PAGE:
You are here:
Hypoxia Stress Test Reveals Exaggerated Cardiovascular Effects in Hypertensive Rats after Exposure to the Air Pollutant Acrolein
Perez, C., A. Ledbetter, M. Hazari, N. Coates, A. Carll, D. Winsett, D. Costa, AND A. Farraj. Hypoxia Stress Test Reveals Exaggerated Cardiovascular Effects in Hypertensive Rats after Exposure to the Air Pollutant Acrolein. TOXICOLOGICAL SCIENCES. Society of Toxicology, 132(2):467-77, (2013).
Exposure to air pollution increases the risk of cardiovascular morbidity and mortality, especially in susceptible populations with cardiovascular disease. Stress tests are useful in assessing cardiovascular risk and manifesting latent effects of exposure. The goal of this study was to use a hypoxia stress test to elucidate susceptibility to environmental pollutants in a rodent model of hypertension. We hypothesized that exposure to acrolein, a potent environmental pollutant and pulmonary irritant, would increase cardiopulmonary sensitivity to hypoxia, particularly in hypertensive rats. Spontaneously hypertensive (SH) and Wistar Kyoto (WKY; normotensive) rats, implanted with biopotential radiotelemetry transmitters were exposed once for 3 hours to 3 ppm acrolein gas or filtered air in whole body plethysmograph chambers and challenged with a 10% oxygen atmosphere (10 minutes) 24 hours later. Cardiovascular and ventilatory parameters were monitored during acrolein and hypoxia exposures. Acrolein exposure caused significant increases in heart rate, blood pressure, breathing frequency, and minute volume in the hypertensive rat that were coupled with significant increases in the heart rate variability parameter LF, suggesting a potential role for increased sympathetic tone. There were little to no effects in the normotensive rat during acrolein exposure. The hypoxia stress test performed after acrolein exposure revealed increased diastolic blood pressure only in the hypertensive rat and increased minute volume and expiratory time only in normotensive rats. These results suggest that hypertension confers exaggerated sensitivity to air pollution and that the hypoxia stress test may be a useful tool to reveal the potential latent effects of air pollution exposure.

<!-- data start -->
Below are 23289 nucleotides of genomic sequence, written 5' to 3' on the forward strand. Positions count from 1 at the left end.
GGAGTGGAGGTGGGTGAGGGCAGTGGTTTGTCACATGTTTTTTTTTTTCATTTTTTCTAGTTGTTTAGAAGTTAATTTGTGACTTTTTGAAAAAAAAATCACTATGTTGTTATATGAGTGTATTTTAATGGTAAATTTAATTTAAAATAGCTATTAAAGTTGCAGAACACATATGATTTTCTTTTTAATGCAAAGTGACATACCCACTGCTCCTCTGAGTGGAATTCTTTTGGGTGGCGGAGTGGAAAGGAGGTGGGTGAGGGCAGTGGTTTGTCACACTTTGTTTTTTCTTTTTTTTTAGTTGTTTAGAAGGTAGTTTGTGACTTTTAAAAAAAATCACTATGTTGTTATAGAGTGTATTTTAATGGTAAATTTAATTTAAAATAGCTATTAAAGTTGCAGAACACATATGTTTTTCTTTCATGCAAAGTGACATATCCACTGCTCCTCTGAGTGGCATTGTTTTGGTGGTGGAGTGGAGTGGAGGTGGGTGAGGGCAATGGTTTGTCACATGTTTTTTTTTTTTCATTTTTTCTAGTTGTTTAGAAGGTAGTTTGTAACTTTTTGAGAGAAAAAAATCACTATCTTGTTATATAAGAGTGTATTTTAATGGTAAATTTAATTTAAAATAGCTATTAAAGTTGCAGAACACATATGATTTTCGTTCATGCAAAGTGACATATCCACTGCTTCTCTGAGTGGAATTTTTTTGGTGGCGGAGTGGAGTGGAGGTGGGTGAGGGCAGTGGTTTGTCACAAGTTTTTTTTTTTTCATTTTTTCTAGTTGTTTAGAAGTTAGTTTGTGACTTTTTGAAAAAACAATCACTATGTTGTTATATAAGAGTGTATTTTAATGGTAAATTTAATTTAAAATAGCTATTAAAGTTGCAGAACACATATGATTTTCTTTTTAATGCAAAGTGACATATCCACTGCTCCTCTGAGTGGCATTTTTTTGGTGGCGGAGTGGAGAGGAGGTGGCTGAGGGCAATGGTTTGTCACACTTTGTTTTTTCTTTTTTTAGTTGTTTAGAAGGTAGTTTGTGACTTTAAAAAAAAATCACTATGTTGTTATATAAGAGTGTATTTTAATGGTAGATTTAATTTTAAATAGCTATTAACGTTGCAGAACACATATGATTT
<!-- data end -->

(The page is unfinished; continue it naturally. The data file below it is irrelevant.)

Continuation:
These findings highlight the utility of a hypoxia stress test as a tool to unmask the potential for latent effects of air pollution and associated mechanisms (e.g., altered autonomic tone) that mediate cardiovascular dysfunction. The results further show that pre-existing cardiovascular disease confers exaggerated sensitivity to the effects of a model irritant, acrolein, that are consistent with epidemiological findings showing “delayed or latent” outcomes of air pollutant exposures. These findings may help reduce uncertainty in standard setting by providing more sensitive methods that reveal health effects at ambient concentrations as reported in the epidemiological literature and by establishing biological plausibility for health effects.
Record Details:Record Type: DOCUMENT (JOURNAL/PEER REVIEWED JOURNAL)
Organization:U.S. ENVIRONMENTAL PROTECTION AGENCY
OFFICE OF RESEARCH AND DEVELOPMENT
NATIONAL HEALTH AND ENVIRONMENTAL EFFECTS RESEARCH LAB
ENVIRONMENTAL PUBLIC HEALTH DIVISION
CARDIOPULMONARY AND IMMUNOTOXICOLOGY BRANCH